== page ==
Apehelion

Today the Earth is furthest from the Sun, a point called apehelion. We will be about 152,096,000km (94,508,000miles) from the Sun. Compare this to the 147,099,000km (91,403,000miles) we were at perihelion on January 4th, a difference of about 4,996,000km (3,104,000miles) occurring throughout one orbit.

It may seem odd that we are actually at the furthest for the middle of northern summer, you just have to remember that proximity to the Sun is not the cause of the seasons. The seasons are caused by the axial tilt of the Earth, creating short and long days throughout the year, with a resulting change in the angle and intensity of the sunlight.

2017 Solstices and Equinoxes
  UT HST
Perihelion Jan 4 14:18UT Jan 4 04:18HST
Vernal Equinox Mar 20 10:29UT Mar 20 00:29HST
Summer Solstice Jun 21 04:24UT Jun 20 18:24HST
Apehelion Jul 3 20:11UT Jul 3 10:11HST
Autumnal Equinox Sep 22 20:02UT Sep 22 10:02HST
Winter Solstice Dec 21 16:28UT Dec 21 06:28HST
Source: USNO data Services

 

Summer Solstice

Summer solstice occurs today at 18:24HST. Today the Sun will occupy the most northerly position in the sky of the year. The term solstice comes from the latin terms Sol (the Sun) and sistere (to stand still). On this day the Sun seems to stand still as it stops moving northwards each day and begins move to the south. This is the first day of summer as marked by many cultures in the northern hemisphere. Alternately this is the first day of winter for those living south of the equator.

This year many calendars will mark September 21st as the summer solstice, and so it is for much of the world. Here in Hawaiʻi the solstice actually occurs on the 20th when considering the time zone differences.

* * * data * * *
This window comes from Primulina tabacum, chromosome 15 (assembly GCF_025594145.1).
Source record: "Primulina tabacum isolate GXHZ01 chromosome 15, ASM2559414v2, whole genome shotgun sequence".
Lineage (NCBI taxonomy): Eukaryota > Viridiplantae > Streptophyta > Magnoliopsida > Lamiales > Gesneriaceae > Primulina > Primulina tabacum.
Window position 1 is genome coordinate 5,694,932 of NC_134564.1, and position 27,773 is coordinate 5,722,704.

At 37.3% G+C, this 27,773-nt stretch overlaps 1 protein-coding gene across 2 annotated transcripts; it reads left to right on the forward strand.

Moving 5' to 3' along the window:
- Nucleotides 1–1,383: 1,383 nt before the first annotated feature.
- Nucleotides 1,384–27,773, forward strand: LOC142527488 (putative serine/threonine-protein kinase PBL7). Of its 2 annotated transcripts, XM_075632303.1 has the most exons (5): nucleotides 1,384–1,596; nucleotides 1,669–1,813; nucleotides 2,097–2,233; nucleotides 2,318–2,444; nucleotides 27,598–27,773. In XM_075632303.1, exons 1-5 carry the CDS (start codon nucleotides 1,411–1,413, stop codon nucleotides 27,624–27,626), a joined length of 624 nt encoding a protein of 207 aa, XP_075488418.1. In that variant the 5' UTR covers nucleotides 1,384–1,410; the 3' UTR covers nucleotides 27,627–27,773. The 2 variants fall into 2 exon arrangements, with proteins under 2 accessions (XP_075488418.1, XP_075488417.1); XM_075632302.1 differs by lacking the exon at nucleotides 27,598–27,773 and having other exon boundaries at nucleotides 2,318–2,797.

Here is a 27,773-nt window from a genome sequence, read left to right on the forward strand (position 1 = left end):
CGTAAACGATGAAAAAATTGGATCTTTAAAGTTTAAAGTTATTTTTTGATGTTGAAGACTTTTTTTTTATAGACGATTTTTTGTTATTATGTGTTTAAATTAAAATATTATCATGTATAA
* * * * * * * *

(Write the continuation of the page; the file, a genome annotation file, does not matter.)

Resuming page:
2017 Solstices and Equinoxes
  UT HST
Perihelion Jan 4 14:18UT Jan 4 04:18HST
Vernal Equinox Mar 20 10:29UT Mar 20 00:29HST
Summer Solstice Jun 21 04:24UT Jun 20 18:24HST
Apehelion Jul 3 20:11UT Jul 3 10:11HST
Autumnal Equinox Sep 22 20:02UT Sep 22 10:02HST
Winter Solstice Dec 21 16:28UT Dec 21 06:28HST
Source: USNO data Services

 

Vernal Equinox

The vernal or spring equinox occurs today at 00:29HST. Today there will be little difference between the length of the night when counted against the number of daylight hours. This is the first day of spring as marked by many cultures in the northern hemisphere.

2017 Solstices and Equinoxes
  UT HST
Perihelion Jan 4 14:18UT Jan 4 04:18HST
Vernal Equinox Mar 20 10:29UT Mar 20 00:29HST
Summer Solstice Jun 21 04:24UT Jun 20 18:24HST
Apehelion Jul 3 20:11UT Jul 3 10:11HST
Autumnal Equinox Sep 22 20:02UT Sep 22 10:02HST
Winter Solstice Dec 21 16:28UT Dec 21 06:28HST
Source: USNO data Services

 

Earth at Perihelion

Today the Earth is closest to the Sun, a point called perihelion. We will be about 147,099,000km (91,403,000miles) from the Sun. Compare this to the 152,096,000km (94,508,000miles) we will be at aphelion on July 3rd, a difference of about 4,996,000km (3,104,000miles) occurs throughout one orbit.

It may seem odd that we are actually at the closest for the middle of northern winter, you just have to remember that proximity to the Sun is not the cause of the seasons. The seasons are caused by the axial tilt of the Earth, creating short and long days throughout the year, with a resulting change in the angle and intensity of the sunlight.

2017 Solstices and Equinoxes
  UT HST
Perihelion Jan 4 14:18UT Jan 4 04:18HST
Vernal Equinox Mar 20 10:29UT Mar 20 00:29HST
Summer Solstice Jun 21 04:24UT Jun 20 18:24HST
Apehelion Jul 3 20:11UT Jul 3 10:11HST
Autumnal Equinox Sep 22 20:02UT Sep 22 10:02HST
Winter Solstice Dec 21 16:28UT Dec 21 06:28HST
Source: USNO data Services

 

Winter Solstice

Winter solstice occurs today at 00:44HST. Today the Sun will occupy the most southerly position in the sky of the year. The term solstice comes from the Latin terms Sol (the Sun) and sistere (to stand still). On this day the Sun seems to stand still as it stops moving southwards each day and begins move to the north. This is the first day of winter as marked by many cultures in the northern hemisphere. Alternately, this is the first day of summer for those folks in the southern hemisphere.

2016 Solstices and Equinoxes
  UT HST
Perihelion Jan 2 22:49UT Jan 2 12:49HST
Vernal Equinox Mar 20 04:30UT Mar 19 18:30HST
Summer Solstice Jun 20 22:34UT Jun 20 12:34HST
Apehelion Jul 4 16:24UT Jul 4 06:24HST